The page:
Job set up and tool-free changeovers
Adjustments to the screen clamps, as well as squeegee and floodbar pressures, can now be achieved with touch screens operating pneumatic controls via the system’s PLC. This eliminates a good deal of time that had previously been spent by operators making mechanical adjustments to balance these components for each job. On today’s roll-to-roll presses, no tools are required to make these adjustments—they are all done electronically and with greater precision and repeatability than what human operators can typically muster. If and when fault conditions arise, they can also be corrected with a few keystrokes.
Going from a manually sheet-fed printing process to an automated web process can speed throughput by 50% or more. The actual speed improvement varies, and is dependent on the size of the job, among other factors.
Once a skilled operator has set up all the required job parameters for a particular application—web speed, web transport settings, squeegee angle, screen height, dryer settings, etc.—the PLC will automatically store all these parameters. For repeat runs of the same job, a far less skilled operator is able to quickly initiate and set up the system by recalling those parameters.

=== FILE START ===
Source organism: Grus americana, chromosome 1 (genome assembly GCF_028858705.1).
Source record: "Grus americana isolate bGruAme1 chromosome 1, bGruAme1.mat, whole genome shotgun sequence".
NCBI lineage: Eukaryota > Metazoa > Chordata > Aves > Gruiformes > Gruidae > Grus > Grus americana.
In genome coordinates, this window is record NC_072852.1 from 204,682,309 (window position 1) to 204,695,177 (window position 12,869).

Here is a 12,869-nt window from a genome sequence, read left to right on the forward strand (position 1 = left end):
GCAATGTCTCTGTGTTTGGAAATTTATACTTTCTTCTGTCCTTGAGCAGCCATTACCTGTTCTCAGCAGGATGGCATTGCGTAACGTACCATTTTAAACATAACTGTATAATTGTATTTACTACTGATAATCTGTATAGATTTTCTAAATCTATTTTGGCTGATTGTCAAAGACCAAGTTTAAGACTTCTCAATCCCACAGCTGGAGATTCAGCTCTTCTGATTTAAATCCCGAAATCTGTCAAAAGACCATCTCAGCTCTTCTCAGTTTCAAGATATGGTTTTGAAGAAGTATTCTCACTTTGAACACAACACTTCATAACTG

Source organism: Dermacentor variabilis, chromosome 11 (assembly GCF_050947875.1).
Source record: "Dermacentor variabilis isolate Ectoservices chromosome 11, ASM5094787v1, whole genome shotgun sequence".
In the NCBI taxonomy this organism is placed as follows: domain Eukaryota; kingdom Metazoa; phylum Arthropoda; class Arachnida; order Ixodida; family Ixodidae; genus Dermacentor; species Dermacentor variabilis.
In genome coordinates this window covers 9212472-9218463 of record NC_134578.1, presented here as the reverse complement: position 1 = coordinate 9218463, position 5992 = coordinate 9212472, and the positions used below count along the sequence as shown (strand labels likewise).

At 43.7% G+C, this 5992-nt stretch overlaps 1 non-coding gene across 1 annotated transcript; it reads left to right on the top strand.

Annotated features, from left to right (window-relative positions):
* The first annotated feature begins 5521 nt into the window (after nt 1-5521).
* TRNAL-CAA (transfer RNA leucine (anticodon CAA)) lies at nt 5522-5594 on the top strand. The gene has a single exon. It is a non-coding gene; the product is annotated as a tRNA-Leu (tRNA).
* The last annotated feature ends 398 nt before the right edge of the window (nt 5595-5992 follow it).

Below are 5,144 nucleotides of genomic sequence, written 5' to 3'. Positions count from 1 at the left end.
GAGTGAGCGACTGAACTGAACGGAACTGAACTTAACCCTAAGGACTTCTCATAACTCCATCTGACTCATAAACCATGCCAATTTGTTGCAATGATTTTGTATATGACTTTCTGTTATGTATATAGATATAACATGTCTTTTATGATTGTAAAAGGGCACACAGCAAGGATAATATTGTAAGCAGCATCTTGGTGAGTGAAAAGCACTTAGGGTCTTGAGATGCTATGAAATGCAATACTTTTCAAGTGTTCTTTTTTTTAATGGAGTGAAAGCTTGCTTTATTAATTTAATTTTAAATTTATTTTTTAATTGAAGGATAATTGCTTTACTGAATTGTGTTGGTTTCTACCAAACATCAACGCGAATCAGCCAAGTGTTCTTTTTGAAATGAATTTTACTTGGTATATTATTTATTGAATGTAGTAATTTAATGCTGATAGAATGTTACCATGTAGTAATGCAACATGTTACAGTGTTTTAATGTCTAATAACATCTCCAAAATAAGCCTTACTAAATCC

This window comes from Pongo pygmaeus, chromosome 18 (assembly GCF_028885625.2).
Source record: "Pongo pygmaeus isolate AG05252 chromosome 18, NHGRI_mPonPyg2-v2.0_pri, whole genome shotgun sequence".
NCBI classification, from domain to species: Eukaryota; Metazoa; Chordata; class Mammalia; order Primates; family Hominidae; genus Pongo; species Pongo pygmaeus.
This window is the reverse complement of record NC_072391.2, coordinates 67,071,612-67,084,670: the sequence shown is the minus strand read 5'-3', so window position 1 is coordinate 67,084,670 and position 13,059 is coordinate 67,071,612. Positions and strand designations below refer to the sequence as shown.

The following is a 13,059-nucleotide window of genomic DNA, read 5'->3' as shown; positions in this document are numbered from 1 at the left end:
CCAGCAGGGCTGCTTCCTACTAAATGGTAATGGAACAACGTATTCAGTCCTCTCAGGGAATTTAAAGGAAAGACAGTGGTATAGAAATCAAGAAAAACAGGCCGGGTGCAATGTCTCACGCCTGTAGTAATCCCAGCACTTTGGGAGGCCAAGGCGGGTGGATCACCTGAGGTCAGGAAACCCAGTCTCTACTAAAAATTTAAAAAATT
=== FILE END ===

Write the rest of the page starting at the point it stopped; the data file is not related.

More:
The greater precision electronic controls also are key to enabling many specialty graphics companies to expand into electronics applications that have requirements for exact ink thicknesses and minimal screen stretch that non-automated presses cannot consistently achieve. Since membrane switches and other printed electronic products are a growing segment of the specialty graphics industry, we can expect that the capacity and sophistication of PLC-enabled control systems will become more and more a determining factor of where the industry can go.